Ulum al Qur'an
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There is a difference of opinion among classical Muslim scholars on the subject of the 'seven modes', to the extent that one of them was able to say: 'the degree of difference of opinion (ikhtilaf) among the scholars is to the extent of 35 sayings'. [Itqan, I, p.45.]
Some of these different opinions are that the 'seven modes' are:
Different languages (dialects) current
among the Arabs at the time of revelation, such as e.g. Quraish, Hudhail, Tamim, etc., who
had different ways of pronunciations which could even affect the spelling, e.g.
al-tabuh and al-tabut. (2: 248) [See Kamal, op. cit., p.46.]
or: hiyaka for iyaka (1:5).
or: atta for hatta (12: 35).
It may also be the usage of words from the different languages in the Qur'an (this is considered one of the most sound views).
Usage of synonyms in the Qur'an, i.e. that a variety of expressions describe one and the same concept. A well-known example is Sura 101: 5, which reads as 'Ka-l-'ihni-l-manfush', but in another version 'Ka-s-sufi-l-manfush' both meaning 'like carded wool'. The word arshidna was read in place of ihdina (Sura 1: 6), etc. [Both examples from Ibn Mas'ud. This view is also very close to the Idea of various dialects. and many scholars tend to accept such usage of synonyms, as meaning the seven modes'.]
Different aspects of the revelation, such as e.g. order, prohibitions, promise, narrations, etc.
Seven differences, such as possible ways of reading words and structures in the Qur'an, e.g. the word 'trusts' in 23: 8 which can be read both 'trust' (sg.) or 'trusts' (pl.) according to the plain text without vowels: li-amanatihim or li-amanatihim .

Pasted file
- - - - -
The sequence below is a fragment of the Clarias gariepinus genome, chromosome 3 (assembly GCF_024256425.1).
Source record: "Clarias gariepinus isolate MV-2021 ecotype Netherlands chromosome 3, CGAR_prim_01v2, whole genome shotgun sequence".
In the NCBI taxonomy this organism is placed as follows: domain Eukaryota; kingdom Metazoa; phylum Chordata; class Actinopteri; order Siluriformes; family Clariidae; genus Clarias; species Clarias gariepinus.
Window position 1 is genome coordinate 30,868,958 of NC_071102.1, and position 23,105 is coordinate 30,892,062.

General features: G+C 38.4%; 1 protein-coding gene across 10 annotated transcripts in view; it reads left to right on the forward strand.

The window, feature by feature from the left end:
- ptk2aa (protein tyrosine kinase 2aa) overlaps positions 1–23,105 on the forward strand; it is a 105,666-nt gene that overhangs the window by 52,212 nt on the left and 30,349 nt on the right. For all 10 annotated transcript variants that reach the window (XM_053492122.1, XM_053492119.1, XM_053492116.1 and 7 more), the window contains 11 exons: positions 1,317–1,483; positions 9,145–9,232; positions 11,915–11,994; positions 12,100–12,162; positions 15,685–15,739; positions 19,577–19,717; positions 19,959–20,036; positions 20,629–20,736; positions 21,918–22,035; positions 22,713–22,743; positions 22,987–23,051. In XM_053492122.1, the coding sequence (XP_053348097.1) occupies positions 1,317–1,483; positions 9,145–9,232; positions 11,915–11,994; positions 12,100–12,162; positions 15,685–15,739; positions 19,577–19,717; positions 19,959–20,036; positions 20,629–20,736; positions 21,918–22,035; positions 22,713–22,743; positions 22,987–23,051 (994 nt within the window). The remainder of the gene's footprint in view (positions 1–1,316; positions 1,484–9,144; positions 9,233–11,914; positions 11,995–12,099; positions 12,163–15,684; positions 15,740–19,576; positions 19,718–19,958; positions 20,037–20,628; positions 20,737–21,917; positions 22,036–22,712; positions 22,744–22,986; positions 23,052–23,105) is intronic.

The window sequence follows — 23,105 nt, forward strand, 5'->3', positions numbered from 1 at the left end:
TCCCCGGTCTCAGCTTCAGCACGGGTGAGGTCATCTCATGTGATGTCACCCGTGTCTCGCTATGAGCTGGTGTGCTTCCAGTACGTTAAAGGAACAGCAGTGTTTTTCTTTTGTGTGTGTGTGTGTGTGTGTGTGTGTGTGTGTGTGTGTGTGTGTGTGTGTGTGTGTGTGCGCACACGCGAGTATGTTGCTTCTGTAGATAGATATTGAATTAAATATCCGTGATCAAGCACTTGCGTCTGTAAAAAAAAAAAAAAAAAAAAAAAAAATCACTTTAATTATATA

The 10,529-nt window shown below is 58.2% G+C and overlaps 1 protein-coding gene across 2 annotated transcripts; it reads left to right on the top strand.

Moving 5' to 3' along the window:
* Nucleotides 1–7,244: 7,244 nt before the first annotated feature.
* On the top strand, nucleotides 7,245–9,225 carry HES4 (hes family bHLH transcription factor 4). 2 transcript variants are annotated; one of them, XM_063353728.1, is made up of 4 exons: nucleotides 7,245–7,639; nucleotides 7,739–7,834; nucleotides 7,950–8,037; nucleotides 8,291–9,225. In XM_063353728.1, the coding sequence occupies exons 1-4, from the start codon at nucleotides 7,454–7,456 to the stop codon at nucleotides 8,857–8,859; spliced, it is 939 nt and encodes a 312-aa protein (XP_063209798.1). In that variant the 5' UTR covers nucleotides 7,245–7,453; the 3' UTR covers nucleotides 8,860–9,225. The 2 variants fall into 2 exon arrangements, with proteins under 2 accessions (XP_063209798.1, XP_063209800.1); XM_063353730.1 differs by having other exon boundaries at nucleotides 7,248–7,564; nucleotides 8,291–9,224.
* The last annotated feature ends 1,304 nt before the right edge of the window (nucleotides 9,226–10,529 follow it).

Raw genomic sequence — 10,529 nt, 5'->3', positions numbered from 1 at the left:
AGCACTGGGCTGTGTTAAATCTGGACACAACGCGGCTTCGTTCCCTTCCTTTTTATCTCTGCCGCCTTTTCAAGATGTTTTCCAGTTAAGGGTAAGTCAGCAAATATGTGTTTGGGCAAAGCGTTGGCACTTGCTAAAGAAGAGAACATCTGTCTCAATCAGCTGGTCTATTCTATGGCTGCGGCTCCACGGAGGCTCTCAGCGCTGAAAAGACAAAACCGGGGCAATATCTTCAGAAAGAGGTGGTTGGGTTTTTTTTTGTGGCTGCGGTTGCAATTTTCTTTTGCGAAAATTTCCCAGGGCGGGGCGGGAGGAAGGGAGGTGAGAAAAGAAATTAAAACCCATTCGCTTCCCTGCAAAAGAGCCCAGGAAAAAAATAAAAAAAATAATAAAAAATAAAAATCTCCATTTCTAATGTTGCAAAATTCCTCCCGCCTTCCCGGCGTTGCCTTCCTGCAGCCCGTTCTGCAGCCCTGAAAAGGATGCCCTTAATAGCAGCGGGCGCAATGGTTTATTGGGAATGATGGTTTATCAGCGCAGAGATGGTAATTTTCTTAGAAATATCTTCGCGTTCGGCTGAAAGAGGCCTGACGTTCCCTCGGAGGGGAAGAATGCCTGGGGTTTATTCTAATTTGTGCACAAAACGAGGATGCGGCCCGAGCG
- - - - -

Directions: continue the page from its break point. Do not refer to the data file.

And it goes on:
Slightly different wordings of a particular passage, such as e.g. in 9: 100: 'Gardens under which rivers flow' which some read as 'Gardens from under which rivers flow', adding the word 'from' (min) to the text.
Different ways of pronunciation as they have been explained in great detail by the scholars of qira'a (recitation) such as e.g. imala, idgham, etc. [This view has also been favoured by many, because it does not cause much controversy.]
However, even non-Muslim orientalists concede that 'no major differences of doctrines can be constructed on the basis of the parallel readings based on the 'Uthmanic consonantal outline, yet ascribed to mushafs other than his. All the rival readings unquestionably represent one and the same text. They are substantially agreed in what they transmit ... [Burton, J,: The Collection of the Quran, Cambridge. 1977, p. 171.]